Under such encouraging auspices did Bragg fight at Chickamauga. He had received large reinforcements from Virginia, consisting of two divisions of Longstreet scorps, and also other accessions from different portions of the country. His whole force was about seventy-five thousand men; but for some reason not over fifty-five thousand were actually engaged. Rosecrans carried into battle an army which equalled, if it did not exceed, our entire command.

From the unusual combinations on our side, it looks as if our leaders intended to verify the hopes of the men, and after completely annihilating the enemy, to advance and take permanent possession of Tennessee and Kentucky. The opportunity seemed a golden one. Rosecrans had, in his eagerness, placed himself in the snare made for him. His forces were divided, and ours for once, equal in numbers to the foe, formed one united and enthusiastic band. The battle, as has been said already, was fought with but a little over two-thirds of our entire army, and Bragg had a force of over twenty thousand fresh men, with which to complete the rout. Why he did not do so, I have not the means of determining. He charged General Polk with negligence, and the latter was relieved temporarily of his command. [35] Yet General Bragg's complaint could not have made much impression at Richmond, for Polk, after remaining under suspension a few days, was given an even more responsible position than he had held before.

The real cause of the blunder is open to conjecture. It was generally remarked at the time that Bragg did not seem to know how complete his victory had been. The bold front which Thomas made with his single corps, had the same effect on Bragg which General Forrest's conduct on a similar occasion, a year after, had on himself. Many officers, it was said, high in rank, were for marching into Chatanooga, even after a lapse of several days. The reports of the people by whose doors we passed in our advance to Missionary Ridge, confirmed the universal conviction of the complete demoralization of the enemy. Yet we contented ourselves, with what we had done, and soon afterwards, from the heights of Missionary Ridge, in the rapidly increasing fortifications of the foe, and his daily reinforcements, beheld the real fruits of that contest grow more and more impossible to obtain.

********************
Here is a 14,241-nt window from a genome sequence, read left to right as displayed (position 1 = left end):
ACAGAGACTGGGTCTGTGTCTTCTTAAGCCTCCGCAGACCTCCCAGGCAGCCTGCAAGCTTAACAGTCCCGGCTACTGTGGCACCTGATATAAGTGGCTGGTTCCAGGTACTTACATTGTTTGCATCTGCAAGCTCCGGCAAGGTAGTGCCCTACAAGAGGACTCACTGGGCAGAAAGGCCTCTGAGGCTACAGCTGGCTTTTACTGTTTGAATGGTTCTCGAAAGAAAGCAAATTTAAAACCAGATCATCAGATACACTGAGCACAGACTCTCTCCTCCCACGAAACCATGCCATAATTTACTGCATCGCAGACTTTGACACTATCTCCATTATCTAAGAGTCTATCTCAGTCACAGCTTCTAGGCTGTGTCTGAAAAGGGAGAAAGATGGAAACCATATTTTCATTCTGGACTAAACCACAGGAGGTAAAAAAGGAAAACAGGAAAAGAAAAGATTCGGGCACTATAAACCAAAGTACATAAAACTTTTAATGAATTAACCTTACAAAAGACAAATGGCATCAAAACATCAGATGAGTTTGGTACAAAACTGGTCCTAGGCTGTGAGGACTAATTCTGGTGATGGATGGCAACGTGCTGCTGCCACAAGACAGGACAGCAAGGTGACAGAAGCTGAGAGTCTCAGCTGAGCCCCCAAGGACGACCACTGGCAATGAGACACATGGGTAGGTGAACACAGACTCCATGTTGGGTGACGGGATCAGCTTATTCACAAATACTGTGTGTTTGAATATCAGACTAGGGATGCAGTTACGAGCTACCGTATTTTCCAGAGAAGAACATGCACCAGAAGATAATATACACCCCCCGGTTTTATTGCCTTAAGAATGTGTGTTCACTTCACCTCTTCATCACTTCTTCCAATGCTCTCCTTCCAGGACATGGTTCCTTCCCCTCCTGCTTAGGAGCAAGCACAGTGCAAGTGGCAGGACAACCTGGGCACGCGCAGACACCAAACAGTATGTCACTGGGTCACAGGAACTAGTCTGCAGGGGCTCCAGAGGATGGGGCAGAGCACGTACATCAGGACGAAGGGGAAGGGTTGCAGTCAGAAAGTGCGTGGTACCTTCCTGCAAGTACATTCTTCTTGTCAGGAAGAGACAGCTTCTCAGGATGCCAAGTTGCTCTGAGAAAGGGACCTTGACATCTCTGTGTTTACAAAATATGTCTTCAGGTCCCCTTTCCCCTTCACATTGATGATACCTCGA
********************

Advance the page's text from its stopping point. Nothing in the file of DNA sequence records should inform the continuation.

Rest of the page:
Our sojourn on Missionary Ridge was the introduction to that series of privations, which, imposed, as it seemed to us in the ranks, by the incompetency and indifference of our leaders, did more to ruin the army than almost anything else.

General Bragg, although beseiger, began to make preparations to resist an attack. During several days while he was entrenching, the enemy was summoning all his energies to strengthen his ranks, and it was not long before we heard of immense reinforcements, pouring through the mountains to the rescue. General U. S Grant was with them and they gave prompt notice to Bragg of their approach by surprising his extreme left, and thereby opening a way to Chattanooga. Their arrival swelled their numbers to over a hundred thousand men, and, combined with the presence of their one successful leader. Grant, gave new zeal and courage to the old whipped army of Rosecrans.

Our commander made but feeble attempts at entrenchment, and after his enemy had made the great accessions to his forces above referred to, General Bragg detached Longstreet's corps and hurried it off to besiege Knoxville. Even the day before the battle, our command was withdrawn from our position on the Ridge (I was then in Cleburne's command) and we lay some time, irresolutely at the depot, waiting, as we supposed, to be sent to reinforce Longstreet.

Thus, by his own act, our commander seemed to make his position [36] untenable. Had it been held by sufficient numbers, Missionary Ridge could never have been stormed. The real cause and manner of its capture will appear hereafter.